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Long-distance communication and fission-fusion dynamics in spotted hyenas

Spotted hyenas live in fission-fusion societies, where clan members move alone or in small subgroups that split and merge over time. Despite being widely dispersed over several kilometers, hyenas can come together rapidly for collective defense of prey items against lions, or in conflicts with neighboring clans, via long-distance recruitment calls known as "whoops".

We aim to investigate how communication and coordination interact in these dispersed animal societies, using collars that simultaneously track the positions, vocalizations, and activity patterns of hyenas within a clan. We are interested in how information is transmitted over long distances in these groups, how hyenas decide whether or not to respond to recruitment calls, and how such communication impacts their long-term movement dynamics.

This project is in collaboration with Frants Jensen, Andrew Gersick, Mark JohnsonKay Holekamp, and the MSU-Mara Hyena Project. In a pilot experiment, we recently fitted 5 adult female hyenas with collars that record their positions once per second using GPS, their vocalizations using an audio recorder, and their activities using an accelerometer. We are also performing playback experiments to test whether hyenas respond more strongly to calls from individuals in their own clan, as compared to calls from members of a neighboring clan or calls from strangers. In future work, we will fit tracking collars to an entire clan of hyenas to observe their behavior simultaneously, allowing us to address how information flows within these distributed animal societies.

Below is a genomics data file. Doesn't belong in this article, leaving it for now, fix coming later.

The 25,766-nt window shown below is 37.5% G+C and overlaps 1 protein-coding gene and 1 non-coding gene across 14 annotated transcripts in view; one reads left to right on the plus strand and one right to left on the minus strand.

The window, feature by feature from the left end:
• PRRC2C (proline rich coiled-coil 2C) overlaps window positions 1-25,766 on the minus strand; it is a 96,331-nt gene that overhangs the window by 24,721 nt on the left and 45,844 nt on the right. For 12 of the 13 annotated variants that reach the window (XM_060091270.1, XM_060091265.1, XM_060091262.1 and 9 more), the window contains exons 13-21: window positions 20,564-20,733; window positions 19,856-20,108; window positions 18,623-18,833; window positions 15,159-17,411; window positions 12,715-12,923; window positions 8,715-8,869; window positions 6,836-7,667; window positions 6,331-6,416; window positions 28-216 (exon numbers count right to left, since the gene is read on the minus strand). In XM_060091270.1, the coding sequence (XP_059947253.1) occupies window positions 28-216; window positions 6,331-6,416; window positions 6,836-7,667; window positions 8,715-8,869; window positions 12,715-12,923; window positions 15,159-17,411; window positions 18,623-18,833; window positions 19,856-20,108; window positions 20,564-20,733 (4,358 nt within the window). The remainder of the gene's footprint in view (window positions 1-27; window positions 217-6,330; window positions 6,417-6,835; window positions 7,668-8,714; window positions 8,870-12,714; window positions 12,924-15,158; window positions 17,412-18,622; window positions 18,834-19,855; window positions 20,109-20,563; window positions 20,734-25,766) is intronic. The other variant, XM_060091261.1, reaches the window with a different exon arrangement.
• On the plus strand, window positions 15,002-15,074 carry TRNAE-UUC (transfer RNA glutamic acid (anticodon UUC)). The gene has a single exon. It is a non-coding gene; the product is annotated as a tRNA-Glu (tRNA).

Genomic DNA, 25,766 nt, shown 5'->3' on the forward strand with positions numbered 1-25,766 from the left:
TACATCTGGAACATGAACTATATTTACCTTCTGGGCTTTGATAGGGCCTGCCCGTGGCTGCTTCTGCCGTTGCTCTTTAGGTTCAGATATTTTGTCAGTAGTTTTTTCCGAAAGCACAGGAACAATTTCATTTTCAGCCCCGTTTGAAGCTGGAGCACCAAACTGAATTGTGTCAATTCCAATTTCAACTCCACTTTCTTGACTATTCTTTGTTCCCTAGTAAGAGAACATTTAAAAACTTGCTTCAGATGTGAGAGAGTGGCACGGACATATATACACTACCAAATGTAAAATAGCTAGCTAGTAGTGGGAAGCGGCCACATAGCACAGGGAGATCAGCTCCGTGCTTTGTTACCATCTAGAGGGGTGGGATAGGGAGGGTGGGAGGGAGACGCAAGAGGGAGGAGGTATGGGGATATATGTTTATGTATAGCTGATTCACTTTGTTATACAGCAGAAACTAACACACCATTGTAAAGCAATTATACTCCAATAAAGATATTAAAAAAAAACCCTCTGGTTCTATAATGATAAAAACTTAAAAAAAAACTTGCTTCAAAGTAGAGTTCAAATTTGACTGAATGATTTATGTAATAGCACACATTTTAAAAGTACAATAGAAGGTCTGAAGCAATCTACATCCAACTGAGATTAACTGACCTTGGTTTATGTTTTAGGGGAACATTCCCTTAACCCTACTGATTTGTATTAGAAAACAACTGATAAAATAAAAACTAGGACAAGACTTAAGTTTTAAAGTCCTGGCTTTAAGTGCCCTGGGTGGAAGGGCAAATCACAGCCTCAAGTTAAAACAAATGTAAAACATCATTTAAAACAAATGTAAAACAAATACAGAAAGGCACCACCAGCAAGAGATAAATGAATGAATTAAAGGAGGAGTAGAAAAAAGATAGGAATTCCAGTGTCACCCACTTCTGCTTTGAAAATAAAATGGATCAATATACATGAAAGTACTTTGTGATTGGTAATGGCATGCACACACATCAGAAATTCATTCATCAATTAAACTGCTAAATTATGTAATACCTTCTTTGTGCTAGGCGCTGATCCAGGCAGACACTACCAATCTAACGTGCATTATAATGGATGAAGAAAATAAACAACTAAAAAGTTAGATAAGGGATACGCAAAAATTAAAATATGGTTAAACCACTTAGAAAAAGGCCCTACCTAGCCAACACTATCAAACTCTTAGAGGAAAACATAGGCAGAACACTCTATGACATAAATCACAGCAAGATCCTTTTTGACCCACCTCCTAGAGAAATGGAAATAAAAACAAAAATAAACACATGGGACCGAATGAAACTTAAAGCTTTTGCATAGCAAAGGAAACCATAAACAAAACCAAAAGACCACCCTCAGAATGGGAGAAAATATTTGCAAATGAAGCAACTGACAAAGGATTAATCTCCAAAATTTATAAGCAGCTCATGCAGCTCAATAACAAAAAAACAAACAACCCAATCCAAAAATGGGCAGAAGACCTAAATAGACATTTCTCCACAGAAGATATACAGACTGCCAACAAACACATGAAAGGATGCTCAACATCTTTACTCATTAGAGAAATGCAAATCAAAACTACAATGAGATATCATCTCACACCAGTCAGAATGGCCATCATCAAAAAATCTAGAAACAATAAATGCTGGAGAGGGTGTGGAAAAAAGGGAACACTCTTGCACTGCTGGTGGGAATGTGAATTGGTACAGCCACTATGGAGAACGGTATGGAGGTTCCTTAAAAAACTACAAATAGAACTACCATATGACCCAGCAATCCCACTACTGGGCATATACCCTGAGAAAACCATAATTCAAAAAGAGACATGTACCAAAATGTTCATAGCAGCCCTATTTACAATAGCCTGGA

Hyena ranging patterns


Visualization of two days of GPS data from five collared hyenas (each color represents a different individual).

Playback experiments


We are performing targeted playback experiments to assess hyenas' responses to recruitment calls. Here, a hyena ("Bora") hears a whoop call from one of her clan-mates and responds by running in the direction that the call came from. Note that a second hyena ("Fay") also responds - you can see her running in from the right hand side of the screen near the end of this clip.

Long-term responses to recruitment calls

This visualization shows the same playback experiment as above, viewed from the perspective of our GPS data. The box shows the location of the speaker where the whoop calls are played from (it turns yellow when the calls start). Blue dot shows the focal hyena we were watching in the above video ("Bora"), and the orange dot shows the second hyena ("Fay") who was sitting nearby and also responded. While Bora soon returns to her original resting location, Fay continues on toward the clan border after the playback. Two other hyenas (red and pink dots) located farther away are also shown.

Study systems

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